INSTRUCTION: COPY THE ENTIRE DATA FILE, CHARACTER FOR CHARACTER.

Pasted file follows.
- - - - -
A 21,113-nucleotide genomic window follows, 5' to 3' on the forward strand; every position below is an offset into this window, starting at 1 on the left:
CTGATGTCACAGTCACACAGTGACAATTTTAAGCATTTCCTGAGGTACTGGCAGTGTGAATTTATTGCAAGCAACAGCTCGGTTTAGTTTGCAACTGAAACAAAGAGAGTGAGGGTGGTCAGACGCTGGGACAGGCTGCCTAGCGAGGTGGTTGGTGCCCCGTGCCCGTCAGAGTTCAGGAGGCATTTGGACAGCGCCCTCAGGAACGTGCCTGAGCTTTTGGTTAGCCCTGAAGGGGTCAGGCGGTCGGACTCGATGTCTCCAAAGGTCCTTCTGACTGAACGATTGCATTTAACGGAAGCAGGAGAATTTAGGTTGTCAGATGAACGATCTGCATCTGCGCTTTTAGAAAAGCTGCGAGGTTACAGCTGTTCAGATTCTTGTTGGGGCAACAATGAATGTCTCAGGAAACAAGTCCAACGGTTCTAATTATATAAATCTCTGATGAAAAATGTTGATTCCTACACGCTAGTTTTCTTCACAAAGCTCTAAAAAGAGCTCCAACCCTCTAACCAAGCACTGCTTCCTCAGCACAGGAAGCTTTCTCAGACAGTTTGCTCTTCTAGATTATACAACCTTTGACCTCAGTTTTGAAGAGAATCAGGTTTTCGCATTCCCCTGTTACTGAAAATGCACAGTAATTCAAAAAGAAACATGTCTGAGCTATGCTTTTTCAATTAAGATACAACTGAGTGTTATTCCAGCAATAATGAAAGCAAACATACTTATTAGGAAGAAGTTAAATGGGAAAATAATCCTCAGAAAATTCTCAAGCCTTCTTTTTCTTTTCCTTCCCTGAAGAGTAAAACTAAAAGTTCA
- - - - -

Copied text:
A 21,113-nucleotide genomic window follows, 5' to 3' on the forward strand; every position below is an offset into this window, starting at 1 on the left:
CTGATGTCACAGTCACACAGTGACAATTTTAAGCATTTCCTGAGGTACTGGCAGTGTGAATTTATTGCAAGCAACAGCTCGGTTTAGTTTGCAACTGAAACAAAGAGAGTGAGGGTGGTCAGACGCTGGGACAGGCTGCCTAGCGAGGTGGTTGGTGCCCCGTGCCCGTCAGAGTTCAGGAGGCATTTGGACAGCGCCCTCAGGAACGTGCCTGAGCTTTTGGTTAGCCCTGAAGGGGTCAGGCGGTCGGACTCGATGTCTCCAAAGGTCCTTCTGACTGAACGATTGCATTTAACGGAAGCAGGAGAATTTAGGTTGTCAGATGAACGATCTGCATCTGCGCTTTTAGAAAAGCTGCGAGGTTACAGCTGTTCAGATTCTTGTTGGGGCAACAATGAATGTCTCAGGAAACAAGTCCAACGGTTCTAATTATATAAATCTCTGATGAAAAATGTTGATTCCTACACGCTAGTTTTCTTCACAAAGCTCTAAAAAGAGCTCCAACCCTCTAACCAAGCACTGCTTCCTCAGCACAGGAAGCTTTCTCAGACAGTTTGCTCTTCTAGATTATACAACCTTTGACCTCAGTTTTGAAGAGAATCAGGTTTTCGCATTCCCCTGTTACTGAAAATGCACAGTAATTCAAAAAGAAACATGTCTGAGCTATGCTTTTTCAATTAAGATACAACTGAGTGTTATTCCAGCAATAATGAAAGCAAACATACTTATTAGGAAGAAGTTAAATGGGAAAATAATCCTCAGAAAATTCTCAAGCCTTCTTTTTCTTTTCCTTCCCTGAAGAGTAAAACTAAAAGTTCA